The past few weeks have been a roller coaster ride. My emotions, like eggs rolling on the coaster car’s floor between my feet. I try to stop them, but they crack and ooze with a gooey reality check.
I’ve been on hormone replacement for years, and I was under a delusion my emotions were under control – that I was too old and therefore no longer at the mercies of this monthly ride. How foolish we humans are, so easily sucked into our fantasies of power and restraint. A tiny pill, half the size of a pencil eraser, one milligram, zapped my myth. Between our insurance provider insisting on a generic medication substitution or pay through-the-nose, and our drugstore closing because of Obama insurance restructuring, I was left for a month without my milligram of hormonal sanity.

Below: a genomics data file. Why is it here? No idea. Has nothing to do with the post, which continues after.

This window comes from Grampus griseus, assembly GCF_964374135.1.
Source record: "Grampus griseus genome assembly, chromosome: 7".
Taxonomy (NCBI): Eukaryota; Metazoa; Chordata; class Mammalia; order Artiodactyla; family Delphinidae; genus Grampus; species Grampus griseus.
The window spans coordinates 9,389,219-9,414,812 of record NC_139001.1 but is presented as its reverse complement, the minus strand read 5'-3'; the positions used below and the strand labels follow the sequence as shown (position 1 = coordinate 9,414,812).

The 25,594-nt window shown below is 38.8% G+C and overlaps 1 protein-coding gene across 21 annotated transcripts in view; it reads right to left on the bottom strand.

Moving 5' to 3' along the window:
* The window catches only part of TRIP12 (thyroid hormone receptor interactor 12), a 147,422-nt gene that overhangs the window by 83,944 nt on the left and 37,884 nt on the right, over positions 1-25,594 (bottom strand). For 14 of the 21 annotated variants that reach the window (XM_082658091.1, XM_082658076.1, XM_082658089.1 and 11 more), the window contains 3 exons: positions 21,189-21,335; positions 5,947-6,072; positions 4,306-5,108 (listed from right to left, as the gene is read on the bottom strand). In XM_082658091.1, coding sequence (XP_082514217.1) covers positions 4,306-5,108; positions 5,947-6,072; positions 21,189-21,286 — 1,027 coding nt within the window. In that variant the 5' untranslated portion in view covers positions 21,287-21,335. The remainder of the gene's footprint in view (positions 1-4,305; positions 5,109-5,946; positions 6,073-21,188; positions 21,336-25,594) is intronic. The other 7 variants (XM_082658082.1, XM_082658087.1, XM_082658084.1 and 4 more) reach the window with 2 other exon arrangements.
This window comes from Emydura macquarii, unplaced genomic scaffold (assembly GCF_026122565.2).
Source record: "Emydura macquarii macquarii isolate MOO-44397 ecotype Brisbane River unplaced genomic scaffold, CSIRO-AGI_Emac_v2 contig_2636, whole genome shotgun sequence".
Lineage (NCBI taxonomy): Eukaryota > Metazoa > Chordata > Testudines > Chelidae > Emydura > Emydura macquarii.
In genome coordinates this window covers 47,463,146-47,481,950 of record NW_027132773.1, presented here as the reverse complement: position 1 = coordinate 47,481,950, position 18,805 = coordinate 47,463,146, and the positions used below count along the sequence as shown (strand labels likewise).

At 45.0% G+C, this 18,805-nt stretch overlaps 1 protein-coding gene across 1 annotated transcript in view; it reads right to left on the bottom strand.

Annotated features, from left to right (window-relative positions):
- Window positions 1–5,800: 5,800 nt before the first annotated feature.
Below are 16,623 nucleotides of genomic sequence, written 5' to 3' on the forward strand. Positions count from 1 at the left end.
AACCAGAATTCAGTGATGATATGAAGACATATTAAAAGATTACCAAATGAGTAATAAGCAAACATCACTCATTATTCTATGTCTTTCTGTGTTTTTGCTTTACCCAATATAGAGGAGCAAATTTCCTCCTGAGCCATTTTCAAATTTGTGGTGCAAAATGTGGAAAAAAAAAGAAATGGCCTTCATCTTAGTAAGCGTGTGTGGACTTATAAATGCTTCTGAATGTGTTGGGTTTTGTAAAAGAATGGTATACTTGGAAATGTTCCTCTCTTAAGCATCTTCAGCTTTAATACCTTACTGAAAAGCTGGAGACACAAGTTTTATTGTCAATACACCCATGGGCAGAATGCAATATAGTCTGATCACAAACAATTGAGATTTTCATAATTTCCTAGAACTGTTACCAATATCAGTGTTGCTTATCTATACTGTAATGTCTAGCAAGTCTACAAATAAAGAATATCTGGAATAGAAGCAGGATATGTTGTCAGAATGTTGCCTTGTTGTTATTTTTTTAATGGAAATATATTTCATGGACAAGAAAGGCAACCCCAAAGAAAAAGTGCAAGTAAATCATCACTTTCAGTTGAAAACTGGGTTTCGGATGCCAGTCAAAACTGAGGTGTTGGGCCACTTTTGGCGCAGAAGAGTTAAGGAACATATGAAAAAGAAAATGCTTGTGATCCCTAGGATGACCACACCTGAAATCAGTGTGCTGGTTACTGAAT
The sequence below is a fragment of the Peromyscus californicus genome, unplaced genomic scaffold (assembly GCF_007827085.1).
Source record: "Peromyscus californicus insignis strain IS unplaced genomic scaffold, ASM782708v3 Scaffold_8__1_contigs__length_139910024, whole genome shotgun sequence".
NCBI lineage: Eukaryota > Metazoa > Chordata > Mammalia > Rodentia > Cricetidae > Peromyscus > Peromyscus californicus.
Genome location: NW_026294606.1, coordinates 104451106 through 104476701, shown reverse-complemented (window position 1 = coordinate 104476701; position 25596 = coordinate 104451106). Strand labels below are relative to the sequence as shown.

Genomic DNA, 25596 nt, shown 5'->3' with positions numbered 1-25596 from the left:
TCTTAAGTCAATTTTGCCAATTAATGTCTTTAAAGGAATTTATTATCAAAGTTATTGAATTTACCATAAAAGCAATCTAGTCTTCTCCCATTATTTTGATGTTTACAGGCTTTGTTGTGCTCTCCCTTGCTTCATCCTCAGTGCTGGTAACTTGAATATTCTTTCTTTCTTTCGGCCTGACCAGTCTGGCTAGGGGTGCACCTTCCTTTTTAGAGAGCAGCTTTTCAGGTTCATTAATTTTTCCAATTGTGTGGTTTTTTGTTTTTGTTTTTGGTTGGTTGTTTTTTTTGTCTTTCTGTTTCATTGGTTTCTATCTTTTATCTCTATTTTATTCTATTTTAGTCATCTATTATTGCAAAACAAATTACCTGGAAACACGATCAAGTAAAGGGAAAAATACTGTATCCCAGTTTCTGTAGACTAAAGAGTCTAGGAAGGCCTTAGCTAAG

I didn’t care at first. It comes on slow. The coaster moves away from the platform and chugs up a scenic incline. “Oh, LOOK. How beautiful. Maybe I don’t need that pill anymoreeeeeeeeeeeh.” I fall headlong into a tantrum. Expletives fly like egg bombs. As I round a bend into a black tunnel, tears streak my yolk covered face.
The doorbell rings. FedEx. My meds delivery – expedited.
Only a few more loops now, and I’ll be back to the platform. What was I thinking? One lie or another. That’s what fiction writers do best.
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